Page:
10:15 p.m. (7:15 p.m.): “Elevator to the Gallows” (“Frantic!”) (1958, Louis Malle). Louis Malle’s mesmerizing thriller about a desperate couple (Moreau, Maurice Ronet), trying to murder her husband and cover their tracks in a nearly empty office building at night. It’s no “Double Indemnity,” but it’s close. With a score by jazz master Miles Davis. (In French, with subtitles.)

Saturday, Aug. 9: William Powell Day

8 p.m. (5 p.m.): “The Thin Man” (1934, W. S. Van Dyke). With William Powell, Myrna Loy, Maureen O’Sullivan and Cesar Romero. Reviewed in FNB on July 28, 2012.

9:45 p.m. (6:45 p.m.): “After the Thin Man” (1936, W. S. Van Dyke). With William Powell, Myrna Loy, James Stewart and Joseph Calleia. Reviewed in FNB on June 6, 2013.

Monday, Aug. 11: Marlon Brando Day

Marlon Brando redefined the art of acting.

Marlon Brando redefined the art of acting.

8 p.m. (5 p.m.): “A Streetcar Named Desire” (1951, Elia Kazan). Kazan’s peerless staging of Tennessee Williams’ play showcases Marlon Brando’s brilliant, massively influential lead performance as the brutal but charming Stanley Kowalski. Set in steamy New Orleans where Eros and death (“Flores para las muertos!”) dance their tango, this movie has one of the all-time great casts (three of whom, though not Brando, won Oscars).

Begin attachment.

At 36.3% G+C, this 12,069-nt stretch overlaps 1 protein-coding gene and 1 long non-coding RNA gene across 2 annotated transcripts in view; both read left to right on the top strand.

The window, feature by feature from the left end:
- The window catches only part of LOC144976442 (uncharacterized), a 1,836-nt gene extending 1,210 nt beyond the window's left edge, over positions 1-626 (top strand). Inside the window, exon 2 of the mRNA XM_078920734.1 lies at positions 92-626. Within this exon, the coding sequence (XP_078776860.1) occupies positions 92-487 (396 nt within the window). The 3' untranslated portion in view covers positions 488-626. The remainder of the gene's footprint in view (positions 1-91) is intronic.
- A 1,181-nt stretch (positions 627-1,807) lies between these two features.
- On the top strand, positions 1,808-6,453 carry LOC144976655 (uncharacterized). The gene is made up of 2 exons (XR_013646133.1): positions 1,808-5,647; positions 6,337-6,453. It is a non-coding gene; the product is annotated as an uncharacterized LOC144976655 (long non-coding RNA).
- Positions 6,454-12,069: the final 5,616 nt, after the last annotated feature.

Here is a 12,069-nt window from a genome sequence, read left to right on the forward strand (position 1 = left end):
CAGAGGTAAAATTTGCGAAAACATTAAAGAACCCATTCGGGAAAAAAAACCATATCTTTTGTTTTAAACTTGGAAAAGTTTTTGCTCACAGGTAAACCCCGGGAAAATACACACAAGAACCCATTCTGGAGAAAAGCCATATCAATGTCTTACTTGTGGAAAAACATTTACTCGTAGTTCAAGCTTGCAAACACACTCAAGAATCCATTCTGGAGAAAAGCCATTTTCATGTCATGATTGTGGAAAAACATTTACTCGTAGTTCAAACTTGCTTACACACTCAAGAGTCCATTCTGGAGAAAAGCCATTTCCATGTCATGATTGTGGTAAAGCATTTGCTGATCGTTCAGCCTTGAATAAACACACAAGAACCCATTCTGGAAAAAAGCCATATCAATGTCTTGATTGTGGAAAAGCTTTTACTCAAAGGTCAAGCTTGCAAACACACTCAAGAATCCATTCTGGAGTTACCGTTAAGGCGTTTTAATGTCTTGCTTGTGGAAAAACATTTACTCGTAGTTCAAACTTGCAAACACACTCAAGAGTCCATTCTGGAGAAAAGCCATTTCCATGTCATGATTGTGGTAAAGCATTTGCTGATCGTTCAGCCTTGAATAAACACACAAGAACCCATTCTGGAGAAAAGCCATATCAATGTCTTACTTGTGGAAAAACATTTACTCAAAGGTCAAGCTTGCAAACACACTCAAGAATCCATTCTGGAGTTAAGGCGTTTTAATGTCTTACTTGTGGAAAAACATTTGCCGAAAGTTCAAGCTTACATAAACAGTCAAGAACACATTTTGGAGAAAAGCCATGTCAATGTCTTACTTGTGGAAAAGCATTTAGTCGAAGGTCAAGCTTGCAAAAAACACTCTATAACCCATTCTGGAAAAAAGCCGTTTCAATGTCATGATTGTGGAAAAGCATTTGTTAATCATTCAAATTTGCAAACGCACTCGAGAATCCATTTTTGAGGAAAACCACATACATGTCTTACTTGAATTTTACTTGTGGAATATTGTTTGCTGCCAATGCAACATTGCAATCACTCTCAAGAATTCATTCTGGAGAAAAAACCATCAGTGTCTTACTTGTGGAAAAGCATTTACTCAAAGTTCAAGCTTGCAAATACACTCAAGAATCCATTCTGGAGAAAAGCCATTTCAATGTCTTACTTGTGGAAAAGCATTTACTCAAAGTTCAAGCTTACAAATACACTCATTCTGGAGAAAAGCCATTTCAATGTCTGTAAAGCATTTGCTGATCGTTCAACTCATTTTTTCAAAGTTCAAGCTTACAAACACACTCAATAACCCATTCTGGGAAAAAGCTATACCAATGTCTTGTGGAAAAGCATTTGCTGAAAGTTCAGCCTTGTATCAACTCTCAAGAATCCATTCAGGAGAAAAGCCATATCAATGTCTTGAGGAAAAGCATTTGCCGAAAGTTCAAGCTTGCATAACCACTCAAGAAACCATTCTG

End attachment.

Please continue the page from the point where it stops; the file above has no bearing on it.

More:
Vivien Leigh plays Blanche DuBois, Stanley’s fragile, sensual, haunted prey. Kim Hunter is Stanley’s wife and Blanche’s sister, the screamed-over Stella. Karl Malden is Blanche’s kind and respectful suitor, mom-dominated Mitch. This is Kazan’s preferred cut, with the more downbeat ending, which gives full power to Blanche’s wrenchingly poignant last line “I have always depended on the kindness of strangers.” A masterpiece.

The Wild One poster10:15 p.m. (7:15 p.m.): “The Wild One” (1953, Laslo Benedek). With Brando, Lee Marvin and Mary Murphy. Reviewed in FNB on May 1, 2013.

11:45 p.m. (8:45 p.m.). “On the Waterfront” (1954, Elia Kazan). With Brando, Lee J. Cobb, Eva Marie Saint, Karl Malden and Rod Steiger. Reviewed in FNB on June 5, 2014.